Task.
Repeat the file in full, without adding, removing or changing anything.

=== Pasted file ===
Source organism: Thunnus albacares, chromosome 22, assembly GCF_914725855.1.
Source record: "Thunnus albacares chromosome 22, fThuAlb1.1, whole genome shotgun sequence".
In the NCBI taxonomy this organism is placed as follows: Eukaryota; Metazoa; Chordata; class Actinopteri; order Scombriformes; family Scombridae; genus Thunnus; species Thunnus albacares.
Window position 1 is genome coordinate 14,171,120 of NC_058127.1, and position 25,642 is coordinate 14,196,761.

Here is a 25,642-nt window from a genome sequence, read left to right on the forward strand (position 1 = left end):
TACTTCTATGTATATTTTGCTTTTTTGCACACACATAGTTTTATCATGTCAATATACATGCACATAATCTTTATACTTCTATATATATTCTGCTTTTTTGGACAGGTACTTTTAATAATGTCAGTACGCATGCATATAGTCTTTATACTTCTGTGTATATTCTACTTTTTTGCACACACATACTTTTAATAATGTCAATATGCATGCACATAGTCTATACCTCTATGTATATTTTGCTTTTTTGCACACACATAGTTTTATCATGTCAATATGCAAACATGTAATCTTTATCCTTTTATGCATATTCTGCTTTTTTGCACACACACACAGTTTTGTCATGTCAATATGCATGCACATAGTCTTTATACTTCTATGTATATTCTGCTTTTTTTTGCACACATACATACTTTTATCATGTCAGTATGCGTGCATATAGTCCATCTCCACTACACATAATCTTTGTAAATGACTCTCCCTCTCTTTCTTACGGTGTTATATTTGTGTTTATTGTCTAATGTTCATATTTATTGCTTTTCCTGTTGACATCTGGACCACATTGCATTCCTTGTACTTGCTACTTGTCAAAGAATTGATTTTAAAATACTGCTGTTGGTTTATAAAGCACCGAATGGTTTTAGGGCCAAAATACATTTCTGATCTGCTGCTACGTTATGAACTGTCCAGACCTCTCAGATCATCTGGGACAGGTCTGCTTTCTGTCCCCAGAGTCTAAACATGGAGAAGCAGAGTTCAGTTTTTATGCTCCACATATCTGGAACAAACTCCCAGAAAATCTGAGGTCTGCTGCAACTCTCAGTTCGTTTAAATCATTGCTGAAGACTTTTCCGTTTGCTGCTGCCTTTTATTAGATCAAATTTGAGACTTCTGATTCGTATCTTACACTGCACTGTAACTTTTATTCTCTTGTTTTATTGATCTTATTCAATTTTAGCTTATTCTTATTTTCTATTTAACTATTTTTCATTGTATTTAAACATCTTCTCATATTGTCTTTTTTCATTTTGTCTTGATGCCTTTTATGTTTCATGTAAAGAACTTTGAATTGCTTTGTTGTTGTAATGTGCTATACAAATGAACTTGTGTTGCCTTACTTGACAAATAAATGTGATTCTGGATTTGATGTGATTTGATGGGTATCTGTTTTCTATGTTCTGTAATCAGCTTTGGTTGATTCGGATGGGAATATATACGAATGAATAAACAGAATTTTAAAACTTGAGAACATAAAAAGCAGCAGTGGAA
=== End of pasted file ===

Source organism: Thunnus albacares, chromosome 22, assembly GCF_914725855.1.
Source record: "Thunnus albacares chromosome 22, fThuAlb1.1, whole genome shotgun sequence".
In the NCBI taxonomy this organism is placed as follows: Eukaryota; Metazoa; Chordata; class Actinopteri; order Scombriformes; family Scombridae; genus Thunnus; species Thunnus albacares.
Window position 1 is genome coordinate 14,171,120 of NC_058127.1, and position 25,642 is coordinate 14,196,761.

Here is a 25,642-nt window from a genome sequence, read left to right on the forward strand (position 1 = left end):
TACTTCTATGTATATTTTGCTTTTTTGCACACACATAGTTTTATCATGTCAATATACATGCACATAATCTTTATACTTCTATATATATTCTGCTTTTTTGGACAGGTACTTTTAATAATGTCAGTACGCATGCATATAGTCTTTATACTTCTGTGTATATTCTACTTTTTTGCACACACATACTTTTAATAATGTCAATATGCATGCACATAGTCTATACCTCTATGTATATTTTGCTTTTTTGCACACACATAGTTTTATCATGTCAATATGCAAACATGTAATCTTTATCCTTTTATGCATATTCTGCTTTTTTGCACACACACACAGTTTTGTCATGTCAATATGCATGCACATAGTCTTTATACTTCTATGTATATTCTGCTTTTTTTTGCACACATACATACTTTTATCATGTCAGTATGCGTGCATATAGTCCATCTCCACTACACATAATCTTTGTAAATGACTCTCCCTCTCTTTCTTACGGTGTTATATTTGTGTTTATTGTCTAATGTTCATATTTATTGCTTTTCCTGTTGACATCTGGACCACATTGCATTCCTTGTACTTGCTACTTGTCAAAGAATTGATTTTAAAATACTGCTGTTGGTTTATAAAGCACCGAATGGTTTTAGGGCCAAAATACATTTCTGATCTGCTGCTACGTTATGAACTGTCCAGACCTCTCAGATCATCTGGGACAGGTCTGCTTTCTGTCCCCAGAGTCTAAACATGGAGAAGCAGAGTTCAGTTTTTATGCTCCACATATCTGGAACAAACTCCCAGAAAATCTGAGGTCTGCTGCAACTCTCAGTTCGTTTAAATCATTGCTGAAGACTTTTCCGTTTGCTGCTGCCTTTTATTAGATCAAATTTGAGACTTCTGATTCGTATCTTACACTGCACTGTAACTTTTATTCTCTTGTTTTATTGATCTTATTCAATTTTAGCTTATTCTTATTTTCTATTTAACTATTTTTCATTGTATTTAAACATCTTCTCATATTGTCTTTTTTCATTTTGTCTTGATGCCTTTTATGTTTCATGTAAAGAACTTTGAATTGCTTTGTTGTTGTAATGTGCTATACAAATGAACTTGTGTTGCCTTACTTGACAAATAAATGTGATTCTGGATTTGATGTGATTTGATGGGTATCTGTTTTCTATGTTCTGTAATCAGCTTTGGTTGATTCGGATGGGAATATATACGAATGAATAAACAGAATTTTAAAACTTGAGAACATAAAAAGCAGCAGTGGAA